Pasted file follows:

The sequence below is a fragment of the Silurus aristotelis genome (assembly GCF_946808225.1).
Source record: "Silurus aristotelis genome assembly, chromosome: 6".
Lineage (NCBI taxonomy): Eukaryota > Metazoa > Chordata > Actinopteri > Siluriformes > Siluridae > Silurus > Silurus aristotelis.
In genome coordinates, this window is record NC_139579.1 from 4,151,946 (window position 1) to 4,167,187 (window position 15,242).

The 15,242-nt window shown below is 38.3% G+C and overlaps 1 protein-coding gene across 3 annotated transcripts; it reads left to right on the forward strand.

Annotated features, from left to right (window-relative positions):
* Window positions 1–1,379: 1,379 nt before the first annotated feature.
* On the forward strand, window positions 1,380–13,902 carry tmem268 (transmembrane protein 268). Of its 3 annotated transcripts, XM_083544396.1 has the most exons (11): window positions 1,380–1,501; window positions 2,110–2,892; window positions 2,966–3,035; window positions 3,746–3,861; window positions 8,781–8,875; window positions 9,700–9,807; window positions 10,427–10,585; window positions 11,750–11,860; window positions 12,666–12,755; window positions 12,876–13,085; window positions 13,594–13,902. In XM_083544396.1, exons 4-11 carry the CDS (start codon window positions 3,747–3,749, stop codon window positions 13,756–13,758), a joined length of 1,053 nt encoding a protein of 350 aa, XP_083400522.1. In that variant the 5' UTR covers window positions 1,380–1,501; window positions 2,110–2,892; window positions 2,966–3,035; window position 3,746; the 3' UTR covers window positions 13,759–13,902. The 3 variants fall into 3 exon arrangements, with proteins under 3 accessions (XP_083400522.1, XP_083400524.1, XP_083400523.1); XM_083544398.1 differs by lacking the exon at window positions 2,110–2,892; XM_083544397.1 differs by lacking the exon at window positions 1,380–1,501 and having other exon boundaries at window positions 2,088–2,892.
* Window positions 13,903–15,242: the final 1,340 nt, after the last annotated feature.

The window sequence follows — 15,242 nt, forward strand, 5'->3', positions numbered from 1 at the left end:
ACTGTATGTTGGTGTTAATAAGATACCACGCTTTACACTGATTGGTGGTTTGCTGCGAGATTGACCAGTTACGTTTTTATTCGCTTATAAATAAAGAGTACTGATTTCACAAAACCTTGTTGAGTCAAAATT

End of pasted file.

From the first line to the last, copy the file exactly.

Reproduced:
The sequence below is a fragment of the Silurus aristotelis genome (assembly GCF_946808225.1).
Source record: "Silurus aristotelis genome assembly, chromosome: 6".
Lineage (NCBI taxonomy): Eukaryota > Metazoa > Chordata > Actinopteri > Siluriformes > Siluridae > Silurus > Silurus aristotelis.
In genome coordinates, this window is record NC_139579.1 from 4,151,946 (window position 1) to 4,167,187 (window position 15,242).

The 15,242-nt window shown below is 38.3% G+C and overlaps 1 protein-coding gene across 3 annotated transcripts; it reads left to right on the forward strand.

Annotated features, from left to right (window-relative positions):
* Window positions 1–1,379: 1,379 nt before the first annotated feature.
* On the forward strand, window positions 1,380–13,902 carry tmem268 (transmembrane protein 268). Of its 3 annotated transcripts, XM_083544396.1 has the most exons (11): window positions 1,380–1,501; window positions 2,110–2,892; window positions 2,966–3,035; window positions 3,746–3,861; window positions 8,781–8,875; window positions 9,700–9,807; window positions 10,427–10,585; window positions 11,750–11,860; window positions 12,666–12,755; window positions 12,876–13,085; window positions 13,594–13,902. In XM_083544396.1, exons 4-11 carry the CDS (start codon window positions 3,747–3,749, stop codon window positions 13,756–13,758), a joined length of 1,053 nt encoding a protein of 350 aa, XP_083400522.1. In that variant the 5' UTR covers window positions 1,380–1,501; window positions 2,110–2,892; window positions 2,966–3,035; window position 3,746; the 3' UTR covers window positions 13,759–13,902. The 3 variants fall into 3 exon arrangements, with proteins under 3 accessions (XP_083400522.1, XP_083400524.1, XP_083400523.1); XM_083544398.1 differs by lacking the exon at window positions 2,110–2,892; XM_083544397.1 differs by lacking the exon at window positions 1,380–1,501 and having other exon boundaries at window positions 2,088–2,892.
* Window positions 13,903–15,242: the final 1,340 nt, after the last annotated feature.

The window sequence follows — 15,242 nt, forward strand, 5'->3', positions numbered from 1 at the left end:
ACTGTATGTTGGTGTTAATAAGATACCACGCTTTACACTGATTGGTGGTTTGCTGCGAGATTGACCAGTTACGTTTTTATTCGCTTATAAATAAAGAGTACTGATTTCACAAAACCTTGTTGAGTCAAAATT